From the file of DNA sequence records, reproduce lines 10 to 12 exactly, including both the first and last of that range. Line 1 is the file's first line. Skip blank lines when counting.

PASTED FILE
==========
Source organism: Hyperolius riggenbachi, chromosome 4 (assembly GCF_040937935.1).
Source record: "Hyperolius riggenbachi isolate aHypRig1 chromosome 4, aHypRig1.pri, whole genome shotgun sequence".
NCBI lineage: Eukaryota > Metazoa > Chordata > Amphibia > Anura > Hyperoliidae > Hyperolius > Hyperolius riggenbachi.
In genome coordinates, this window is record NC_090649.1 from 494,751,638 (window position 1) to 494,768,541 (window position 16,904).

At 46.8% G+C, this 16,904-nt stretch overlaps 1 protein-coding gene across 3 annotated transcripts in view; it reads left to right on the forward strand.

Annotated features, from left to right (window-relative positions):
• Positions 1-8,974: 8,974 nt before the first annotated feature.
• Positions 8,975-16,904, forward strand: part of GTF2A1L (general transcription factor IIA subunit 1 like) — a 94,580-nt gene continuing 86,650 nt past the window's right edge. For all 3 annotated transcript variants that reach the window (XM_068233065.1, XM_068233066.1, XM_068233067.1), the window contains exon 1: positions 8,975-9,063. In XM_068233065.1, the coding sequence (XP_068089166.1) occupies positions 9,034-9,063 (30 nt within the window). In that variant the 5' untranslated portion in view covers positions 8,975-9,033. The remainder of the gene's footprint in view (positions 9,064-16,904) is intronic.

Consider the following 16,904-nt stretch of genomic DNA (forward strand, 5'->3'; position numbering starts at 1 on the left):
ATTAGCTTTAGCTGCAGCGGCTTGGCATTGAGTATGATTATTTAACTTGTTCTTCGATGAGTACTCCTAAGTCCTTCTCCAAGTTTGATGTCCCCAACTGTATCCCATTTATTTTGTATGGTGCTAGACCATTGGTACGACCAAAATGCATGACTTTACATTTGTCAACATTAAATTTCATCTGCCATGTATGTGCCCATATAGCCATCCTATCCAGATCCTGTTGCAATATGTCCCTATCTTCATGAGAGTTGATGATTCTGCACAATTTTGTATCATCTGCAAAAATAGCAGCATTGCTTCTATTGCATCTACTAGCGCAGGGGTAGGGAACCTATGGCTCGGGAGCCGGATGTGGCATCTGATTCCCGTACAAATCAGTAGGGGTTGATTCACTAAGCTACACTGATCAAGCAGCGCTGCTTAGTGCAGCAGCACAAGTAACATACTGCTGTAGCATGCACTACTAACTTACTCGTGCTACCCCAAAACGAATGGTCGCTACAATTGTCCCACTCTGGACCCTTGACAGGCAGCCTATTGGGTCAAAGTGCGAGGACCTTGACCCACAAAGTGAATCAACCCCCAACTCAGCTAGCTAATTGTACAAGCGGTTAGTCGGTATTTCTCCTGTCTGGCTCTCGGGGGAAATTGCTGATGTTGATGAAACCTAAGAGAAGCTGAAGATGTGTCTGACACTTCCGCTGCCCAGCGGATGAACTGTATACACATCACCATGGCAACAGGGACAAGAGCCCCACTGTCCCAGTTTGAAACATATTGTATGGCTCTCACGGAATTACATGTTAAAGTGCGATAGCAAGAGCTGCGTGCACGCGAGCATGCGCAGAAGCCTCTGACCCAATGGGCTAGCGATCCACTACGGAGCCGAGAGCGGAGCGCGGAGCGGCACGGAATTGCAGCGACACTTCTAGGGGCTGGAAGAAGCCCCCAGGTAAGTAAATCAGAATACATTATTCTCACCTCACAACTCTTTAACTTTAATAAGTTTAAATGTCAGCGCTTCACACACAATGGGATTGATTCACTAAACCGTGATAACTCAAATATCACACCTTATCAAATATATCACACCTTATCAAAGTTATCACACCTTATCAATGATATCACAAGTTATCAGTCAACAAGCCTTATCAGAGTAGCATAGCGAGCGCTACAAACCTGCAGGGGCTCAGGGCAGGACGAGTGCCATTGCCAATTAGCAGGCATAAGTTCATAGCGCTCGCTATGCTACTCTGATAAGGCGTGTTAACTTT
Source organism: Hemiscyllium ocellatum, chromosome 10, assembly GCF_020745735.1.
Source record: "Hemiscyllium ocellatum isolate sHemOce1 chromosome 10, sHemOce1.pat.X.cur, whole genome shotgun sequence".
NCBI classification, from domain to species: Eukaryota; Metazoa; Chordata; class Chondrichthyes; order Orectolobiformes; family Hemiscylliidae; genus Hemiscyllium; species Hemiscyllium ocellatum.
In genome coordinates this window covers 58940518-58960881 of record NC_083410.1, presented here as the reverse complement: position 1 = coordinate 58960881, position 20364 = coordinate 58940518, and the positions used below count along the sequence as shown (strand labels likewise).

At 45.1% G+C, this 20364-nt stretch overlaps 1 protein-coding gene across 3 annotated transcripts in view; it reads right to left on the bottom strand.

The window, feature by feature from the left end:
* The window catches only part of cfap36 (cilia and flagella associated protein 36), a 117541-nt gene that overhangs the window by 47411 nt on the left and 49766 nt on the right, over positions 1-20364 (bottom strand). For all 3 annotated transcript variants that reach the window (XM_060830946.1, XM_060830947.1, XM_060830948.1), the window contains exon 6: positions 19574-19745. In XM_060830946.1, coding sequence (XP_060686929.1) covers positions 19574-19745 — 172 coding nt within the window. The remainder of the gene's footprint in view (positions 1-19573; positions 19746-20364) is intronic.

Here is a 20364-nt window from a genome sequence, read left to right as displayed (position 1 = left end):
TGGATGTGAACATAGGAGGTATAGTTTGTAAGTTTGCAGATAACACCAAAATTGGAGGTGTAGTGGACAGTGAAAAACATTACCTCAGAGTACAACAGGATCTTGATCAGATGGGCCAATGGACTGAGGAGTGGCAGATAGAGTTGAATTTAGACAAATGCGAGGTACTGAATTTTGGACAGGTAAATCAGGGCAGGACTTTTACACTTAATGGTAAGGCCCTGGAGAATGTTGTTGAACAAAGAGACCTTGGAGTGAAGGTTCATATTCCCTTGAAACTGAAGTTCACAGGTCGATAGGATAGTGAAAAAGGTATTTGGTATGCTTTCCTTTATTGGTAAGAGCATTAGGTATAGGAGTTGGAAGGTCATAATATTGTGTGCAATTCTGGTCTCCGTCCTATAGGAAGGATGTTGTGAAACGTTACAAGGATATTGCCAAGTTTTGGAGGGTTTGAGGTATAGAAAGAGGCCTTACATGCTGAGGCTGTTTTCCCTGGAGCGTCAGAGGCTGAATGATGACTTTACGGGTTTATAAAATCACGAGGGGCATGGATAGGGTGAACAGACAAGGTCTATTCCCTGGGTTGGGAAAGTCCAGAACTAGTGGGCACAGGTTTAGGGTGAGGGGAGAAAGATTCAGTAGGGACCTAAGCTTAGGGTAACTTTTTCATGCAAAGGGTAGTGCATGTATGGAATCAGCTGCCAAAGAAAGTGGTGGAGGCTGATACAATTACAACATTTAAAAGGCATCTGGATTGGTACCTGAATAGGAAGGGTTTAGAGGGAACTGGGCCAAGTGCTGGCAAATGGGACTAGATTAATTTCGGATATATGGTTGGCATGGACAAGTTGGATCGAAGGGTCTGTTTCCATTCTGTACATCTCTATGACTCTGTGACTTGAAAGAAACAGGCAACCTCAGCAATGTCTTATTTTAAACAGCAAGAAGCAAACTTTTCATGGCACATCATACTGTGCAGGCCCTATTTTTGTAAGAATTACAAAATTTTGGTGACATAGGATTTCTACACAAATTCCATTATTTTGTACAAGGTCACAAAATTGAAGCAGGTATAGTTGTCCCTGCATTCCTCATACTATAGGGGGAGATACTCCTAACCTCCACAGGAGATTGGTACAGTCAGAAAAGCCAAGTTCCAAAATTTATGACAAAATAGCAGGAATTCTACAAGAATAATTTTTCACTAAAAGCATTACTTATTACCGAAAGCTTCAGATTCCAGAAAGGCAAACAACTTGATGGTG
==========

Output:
ATTAGCTTTAGCTGCAGCGGCTTGGCATTGAGTATGATTATTTAACTTGTTCTTCGATGAGTACTCCTAAGTCCTTCTCCAAGTTTGATGTCCCCAACTGTATCCCATTTATTTTGTATGGTGCTAGACCATTGGTACGACCAAAATGCATGACTTTACATTTGTCAACATTAAATTTCATCTGCCATGTATGTGCCCATATAGCCATCCTATCCAGATCCTGTTGCAATATGTCCCTATCTTCATGAGAGTTGATGATTCTGCACAATTTTGTATCATCTGCAAAAATAGCAGCATTGCTTCTATTGCATCTACTAGCGCAGGGGTAGGGAACCTATGGCTCGGGAGCCGGATGTGGCATCTGATTCCCGTACAAATCAGTAGGGGTTGATTCACTAAGCTACACTGATCAAGCAGCGCTGCTTAGTGCAGCAGCACAAGTAACATACTGCTGTAGCATGCACTACTAACTTACTCGTGCTACCCCAAAACGAATGGTCGCTACAATTGTCCCACTCTGGACCCTTGACAGGCAGCCTATTGGGTCAAAGTGCGAGGACCTTGACCCACAAAGTGAATCAACCCCCAACTCAGCTAGCTAATTGTACAAGCGGTTAGTCGGTATTTCTCCTGTCTGGCTCTCGGGGGAAATTGCTGATGTTGATGAAACCTAAGAGAAGCTGAAGATGTGTCTGACACTTCCGCTGCCCAGCGGATGAACTGTATACACATCACCATGGCAACAGGGACAAGAGCCCCACTGTCCCAGTTTGAAACATATTGTATGGCTCTCACGGAATTACATGTTAAAGTGCGATAGCAAGAGCTGCGTGCACGCGAGCATGCGCAGAAGCCTCTGACCCAATGGGCTAGCGATCCACTACGGAGCCGAGAGCGGAGCGCGGAGCGGCACGGAATTGCAGCGACACTTCTAGGGGCTGGAAGAAGCCCCCAGGTAAGTAAATCAGAATACATTATTCTCACCTCACAACTCTTTAACTTTAATAAGTTTAAATGTCAGCGCTTCACACACAATGGGATTGATTCACTAAACCGTGATAACTCAAATATCACACCTTATCAAATATATCACACCTTATCAAAGTTATCACACCTTATCAATGATATCACAAGTTATCAGTCAACAAGCCTTATCAGAGTAGCATAGCGAGCGCTACAAACCTGCAGGGGCTCAGGGCAGGACGAGTGCCATTGCCAATTAGCAGGCATAAGTTCATAGCGCTCGCTATGCTACTCTGATAAGGCGTGTTAACTTT
Source organism: Hemiscyllium ocellatum, chromosome 10, assembly GCF_020745735.1.
Source record: "Hemiscyllium ocellatum isolate sHemOce1 chromosome 10, sHemOce1.pat.X.cur, whole genome shotgun sequence".